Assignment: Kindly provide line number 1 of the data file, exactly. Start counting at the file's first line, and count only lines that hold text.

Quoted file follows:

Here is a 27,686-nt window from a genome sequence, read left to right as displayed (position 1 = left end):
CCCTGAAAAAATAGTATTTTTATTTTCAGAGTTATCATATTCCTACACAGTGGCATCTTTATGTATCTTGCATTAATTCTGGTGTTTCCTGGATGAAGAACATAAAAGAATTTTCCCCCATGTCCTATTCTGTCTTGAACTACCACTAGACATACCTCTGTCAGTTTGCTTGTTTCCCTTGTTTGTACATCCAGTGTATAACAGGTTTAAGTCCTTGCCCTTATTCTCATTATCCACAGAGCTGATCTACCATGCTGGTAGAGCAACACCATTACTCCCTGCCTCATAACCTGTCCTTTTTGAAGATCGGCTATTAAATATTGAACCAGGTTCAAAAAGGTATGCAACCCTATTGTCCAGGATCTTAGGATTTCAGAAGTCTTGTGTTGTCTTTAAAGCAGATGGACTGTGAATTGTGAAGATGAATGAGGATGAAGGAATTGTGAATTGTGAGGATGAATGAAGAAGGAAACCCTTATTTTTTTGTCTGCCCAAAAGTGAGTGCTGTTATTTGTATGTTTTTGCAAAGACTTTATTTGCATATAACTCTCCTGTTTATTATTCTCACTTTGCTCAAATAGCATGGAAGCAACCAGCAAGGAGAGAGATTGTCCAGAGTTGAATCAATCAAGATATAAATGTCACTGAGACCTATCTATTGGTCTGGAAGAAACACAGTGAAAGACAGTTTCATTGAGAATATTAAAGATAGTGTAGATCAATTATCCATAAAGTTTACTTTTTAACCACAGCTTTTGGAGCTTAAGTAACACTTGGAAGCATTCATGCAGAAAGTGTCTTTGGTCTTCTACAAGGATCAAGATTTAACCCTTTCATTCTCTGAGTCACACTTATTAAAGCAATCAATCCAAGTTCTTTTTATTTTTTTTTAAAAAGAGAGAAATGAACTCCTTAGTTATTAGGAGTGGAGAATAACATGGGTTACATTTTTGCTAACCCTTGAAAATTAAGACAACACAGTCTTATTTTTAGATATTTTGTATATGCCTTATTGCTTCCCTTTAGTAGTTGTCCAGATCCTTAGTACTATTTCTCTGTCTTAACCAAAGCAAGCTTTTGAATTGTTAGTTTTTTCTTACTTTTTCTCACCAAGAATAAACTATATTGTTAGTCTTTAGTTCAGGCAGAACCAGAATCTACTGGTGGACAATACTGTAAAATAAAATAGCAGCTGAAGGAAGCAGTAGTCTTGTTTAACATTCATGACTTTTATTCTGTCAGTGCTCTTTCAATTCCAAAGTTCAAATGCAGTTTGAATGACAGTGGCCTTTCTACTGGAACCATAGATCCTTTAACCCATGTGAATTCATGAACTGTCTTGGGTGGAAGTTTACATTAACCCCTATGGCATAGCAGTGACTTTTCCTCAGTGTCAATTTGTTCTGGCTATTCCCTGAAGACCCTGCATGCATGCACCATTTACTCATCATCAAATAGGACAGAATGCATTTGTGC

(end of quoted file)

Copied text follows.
Here is a 27,686-nt window from a genome sequence, read left to right as displayed (position 1 = left end):